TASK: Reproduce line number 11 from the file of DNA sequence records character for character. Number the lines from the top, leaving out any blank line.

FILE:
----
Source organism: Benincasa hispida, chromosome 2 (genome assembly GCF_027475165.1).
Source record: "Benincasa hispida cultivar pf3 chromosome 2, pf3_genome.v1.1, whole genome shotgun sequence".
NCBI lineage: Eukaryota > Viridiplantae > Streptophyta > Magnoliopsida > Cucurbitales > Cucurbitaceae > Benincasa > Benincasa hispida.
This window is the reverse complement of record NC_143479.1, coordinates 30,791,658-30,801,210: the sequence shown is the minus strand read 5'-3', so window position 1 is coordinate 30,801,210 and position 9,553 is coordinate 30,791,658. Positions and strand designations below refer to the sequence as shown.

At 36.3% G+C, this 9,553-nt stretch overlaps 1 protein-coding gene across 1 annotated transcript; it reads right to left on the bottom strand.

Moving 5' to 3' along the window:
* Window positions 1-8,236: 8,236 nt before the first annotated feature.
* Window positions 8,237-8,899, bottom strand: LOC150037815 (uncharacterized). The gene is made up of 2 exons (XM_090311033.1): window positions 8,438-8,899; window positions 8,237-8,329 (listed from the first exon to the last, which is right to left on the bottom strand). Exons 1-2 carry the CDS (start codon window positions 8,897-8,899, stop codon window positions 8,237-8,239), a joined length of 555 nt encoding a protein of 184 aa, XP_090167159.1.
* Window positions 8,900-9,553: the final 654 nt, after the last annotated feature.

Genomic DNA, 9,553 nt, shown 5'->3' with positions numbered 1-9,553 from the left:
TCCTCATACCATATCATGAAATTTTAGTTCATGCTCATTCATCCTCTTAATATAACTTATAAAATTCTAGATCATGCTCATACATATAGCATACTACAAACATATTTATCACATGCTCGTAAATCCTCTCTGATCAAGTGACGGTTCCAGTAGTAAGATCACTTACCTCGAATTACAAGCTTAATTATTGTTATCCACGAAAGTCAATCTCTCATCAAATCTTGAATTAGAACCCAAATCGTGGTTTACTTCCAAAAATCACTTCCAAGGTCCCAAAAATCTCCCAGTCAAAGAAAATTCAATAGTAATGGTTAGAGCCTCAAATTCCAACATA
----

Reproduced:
TCCTCATACCATATCATGAAATTTTAGTTCATGCTCATTCATCCTCTTAATATAACTTATAAAATTCTAGATCATGCTCATACATATAGCATACTACAAACATATTTATCACATGCTCGTAAATCCTCTCTGATCAAGTGACGGTTCCAGTAGTAAGATCACTTACCTCGAATTACAAGCTTAATTATTGTTATCCACGAAAGTCAATCTCTCATCAAATCTTGAATTAGAACCCAAATCGTGGTTTACTTCCAAAAATCACTTCCAAGGTCCCAAAAATCTCCCAGTCAAAGAAAATTCAATAGTAATGGTTAGAGCCTCAAATTCCAACATA